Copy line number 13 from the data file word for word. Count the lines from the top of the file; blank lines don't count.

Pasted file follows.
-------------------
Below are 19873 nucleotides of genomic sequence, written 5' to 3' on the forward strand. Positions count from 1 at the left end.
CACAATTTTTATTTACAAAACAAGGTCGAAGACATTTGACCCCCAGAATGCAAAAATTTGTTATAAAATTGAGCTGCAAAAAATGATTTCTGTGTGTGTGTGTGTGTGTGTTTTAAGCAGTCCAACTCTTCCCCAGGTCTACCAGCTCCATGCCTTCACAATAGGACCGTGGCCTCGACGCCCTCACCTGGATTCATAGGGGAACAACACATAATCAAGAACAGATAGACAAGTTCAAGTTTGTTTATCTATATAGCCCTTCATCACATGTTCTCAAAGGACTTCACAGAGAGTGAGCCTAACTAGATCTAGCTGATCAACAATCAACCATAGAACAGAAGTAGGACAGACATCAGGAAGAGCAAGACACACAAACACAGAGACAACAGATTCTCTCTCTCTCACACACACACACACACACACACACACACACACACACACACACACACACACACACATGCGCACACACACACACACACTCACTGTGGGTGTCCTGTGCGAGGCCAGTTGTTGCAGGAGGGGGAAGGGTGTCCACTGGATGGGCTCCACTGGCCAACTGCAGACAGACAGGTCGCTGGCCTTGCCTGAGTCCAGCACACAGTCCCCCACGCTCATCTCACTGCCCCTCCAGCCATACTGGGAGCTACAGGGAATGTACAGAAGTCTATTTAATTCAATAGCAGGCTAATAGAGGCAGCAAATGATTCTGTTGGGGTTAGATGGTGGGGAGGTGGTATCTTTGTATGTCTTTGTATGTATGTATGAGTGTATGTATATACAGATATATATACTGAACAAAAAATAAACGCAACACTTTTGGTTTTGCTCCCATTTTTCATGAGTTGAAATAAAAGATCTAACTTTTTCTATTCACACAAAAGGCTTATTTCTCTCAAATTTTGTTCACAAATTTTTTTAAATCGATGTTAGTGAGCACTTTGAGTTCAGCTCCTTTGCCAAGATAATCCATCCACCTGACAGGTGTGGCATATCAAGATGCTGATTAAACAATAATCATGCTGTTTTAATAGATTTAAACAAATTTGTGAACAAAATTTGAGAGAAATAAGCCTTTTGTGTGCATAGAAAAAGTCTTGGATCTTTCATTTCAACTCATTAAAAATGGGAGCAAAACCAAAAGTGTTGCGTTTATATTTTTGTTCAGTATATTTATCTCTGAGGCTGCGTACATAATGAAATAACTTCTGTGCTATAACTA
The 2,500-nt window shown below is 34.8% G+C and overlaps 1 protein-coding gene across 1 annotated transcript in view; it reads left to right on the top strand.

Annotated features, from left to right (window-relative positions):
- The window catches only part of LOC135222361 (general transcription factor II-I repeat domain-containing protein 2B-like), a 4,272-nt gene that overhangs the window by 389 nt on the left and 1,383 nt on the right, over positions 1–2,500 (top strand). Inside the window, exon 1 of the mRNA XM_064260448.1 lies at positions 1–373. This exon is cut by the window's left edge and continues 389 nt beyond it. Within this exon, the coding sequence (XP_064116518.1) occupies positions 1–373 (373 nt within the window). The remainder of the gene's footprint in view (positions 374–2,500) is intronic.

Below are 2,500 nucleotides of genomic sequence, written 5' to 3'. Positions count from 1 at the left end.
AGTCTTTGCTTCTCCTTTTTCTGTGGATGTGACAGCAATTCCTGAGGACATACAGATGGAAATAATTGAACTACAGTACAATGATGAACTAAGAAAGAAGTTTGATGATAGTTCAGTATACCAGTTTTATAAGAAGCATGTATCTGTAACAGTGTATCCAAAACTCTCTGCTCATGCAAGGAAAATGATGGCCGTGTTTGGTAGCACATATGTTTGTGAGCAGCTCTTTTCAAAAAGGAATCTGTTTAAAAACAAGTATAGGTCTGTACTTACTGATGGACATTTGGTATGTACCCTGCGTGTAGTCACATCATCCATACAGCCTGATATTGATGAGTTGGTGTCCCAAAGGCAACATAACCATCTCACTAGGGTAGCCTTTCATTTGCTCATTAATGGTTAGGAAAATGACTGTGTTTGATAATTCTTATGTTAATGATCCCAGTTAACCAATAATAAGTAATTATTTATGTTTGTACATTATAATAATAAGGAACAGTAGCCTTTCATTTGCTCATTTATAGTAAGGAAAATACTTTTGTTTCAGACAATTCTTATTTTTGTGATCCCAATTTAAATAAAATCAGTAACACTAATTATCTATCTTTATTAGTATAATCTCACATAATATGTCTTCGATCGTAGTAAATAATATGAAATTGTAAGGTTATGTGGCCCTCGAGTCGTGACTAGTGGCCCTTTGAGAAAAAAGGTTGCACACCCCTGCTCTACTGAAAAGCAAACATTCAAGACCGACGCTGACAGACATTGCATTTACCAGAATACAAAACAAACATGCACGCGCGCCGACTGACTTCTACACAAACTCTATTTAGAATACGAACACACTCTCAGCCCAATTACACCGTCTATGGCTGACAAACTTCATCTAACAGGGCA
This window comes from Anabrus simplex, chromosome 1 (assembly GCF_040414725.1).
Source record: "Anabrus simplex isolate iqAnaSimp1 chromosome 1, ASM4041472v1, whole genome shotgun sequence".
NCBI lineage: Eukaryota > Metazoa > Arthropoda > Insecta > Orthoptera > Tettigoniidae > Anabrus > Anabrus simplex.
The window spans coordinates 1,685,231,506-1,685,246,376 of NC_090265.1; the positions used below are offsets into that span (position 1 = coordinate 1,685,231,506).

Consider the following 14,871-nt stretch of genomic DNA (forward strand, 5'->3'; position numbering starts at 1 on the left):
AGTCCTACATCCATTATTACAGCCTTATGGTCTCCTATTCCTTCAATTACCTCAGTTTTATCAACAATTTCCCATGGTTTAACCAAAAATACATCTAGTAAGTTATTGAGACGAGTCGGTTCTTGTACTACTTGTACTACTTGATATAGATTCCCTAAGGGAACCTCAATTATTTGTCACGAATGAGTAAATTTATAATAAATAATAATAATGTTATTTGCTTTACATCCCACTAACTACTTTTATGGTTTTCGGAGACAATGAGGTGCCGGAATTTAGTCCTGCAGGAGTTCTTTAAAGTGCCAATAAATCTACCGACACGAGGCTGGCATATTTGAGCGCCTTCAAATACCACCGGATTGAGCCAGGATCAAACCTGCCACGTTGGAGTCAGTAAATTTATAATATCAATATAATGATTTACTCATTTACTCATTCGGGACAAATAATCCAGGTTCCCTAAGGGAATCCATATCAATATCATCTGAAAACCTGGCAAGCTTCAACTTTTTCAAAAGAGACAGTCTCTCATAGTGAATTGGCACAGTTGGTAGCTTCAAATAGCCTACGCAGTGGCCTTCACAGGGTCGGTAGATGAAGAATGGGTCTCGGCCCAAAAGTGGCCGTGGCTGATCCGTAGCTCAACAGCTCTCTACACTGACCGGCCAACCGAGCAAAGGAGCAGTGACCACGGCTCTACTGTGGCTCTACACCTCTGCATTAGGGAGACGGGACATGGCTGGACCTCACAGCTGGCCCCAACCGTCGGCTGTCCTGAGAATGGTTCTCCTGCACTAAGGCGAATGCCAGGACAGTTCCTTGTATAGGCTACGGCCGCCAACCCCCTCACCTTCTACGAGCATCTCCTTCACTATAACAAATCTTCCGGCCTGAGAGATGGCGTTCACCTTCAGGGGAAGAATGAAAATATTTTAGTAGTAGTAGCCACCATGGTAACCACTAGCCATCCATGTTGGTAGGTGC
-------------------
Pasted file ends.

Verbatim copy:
AGTCCTACATCCATTATTACAGCCTTATGGTCTCCTATTCCTTCAATTACCTCAGTTTTATCAACAATTTCCCATGGTTTAACCAAAAATACATCTAGTAAGTTATTGAGACGAGTCGGTTCTTGTACTACTTGTACTACTTGATATAGATTCCCTAAGGGAACCTCAATTATTTGTCACGAATGAGTAAATTTATAATAAATAATAATAATGTTATTTGCTTTACATCCCACTAACTACTTTTATGGTTTTCGGAGACAATGAGGTGCCGGAATTTAGTCCTGCAGGAGTTCTTTAAAGTGCCAATAAATCTACCGACACGAGGCTGGCATATTTGAGCGCCTTCAAATACCACCGGATTGAGCCAGGATCAAACCTGCCACGTTGGAGTCAGTAAATTTATAATATCAATATAATGATTTACTCATTTACTCATTCGGGACAAATAATCCAGGTTCCCTAAGGGAATCCATATCAATATCATCTGAAAACCTGGCAAGCTTCAACTTTTTCAAAAGAGACAGTCTCTCATAGTGAATTGGCACAGTTGGTAGCTTCAAATAGCCTACGCAGTGGCCTTCACAGGGTCGGTAGATGAAGAATGGGTCTCGGCCCAAAAGTGGCCGTGGCTGATCCGTAGCTCAACAGCTCTCTACACTGACCGGCCAACCGAGCAAAGGAGCAGTGACCACGGCTCTACTGTGGCTCTACACCTCTGCATTAGGGAGACGGGACATGGCTGGACCTCACAGCTGGCCCCAACCGTCGGCTGTCCTGAGAATGGTTCTCCTGCACTAAGGCGAATGCCAGGACAGTTCCTTGTATAGGCTACGGCCGCCAACCCCCTCACCTTCTACGAGCATCTCCTTCACTATAACAAATCTTCCGGCCTGAGAGATGGCGTTCACCTTCAGGGGAAGAATGAAAATATTTTAGTAGTAGTAGCCACCATGGTAACCACTAGCCATCCATGTTGGTAGGTGC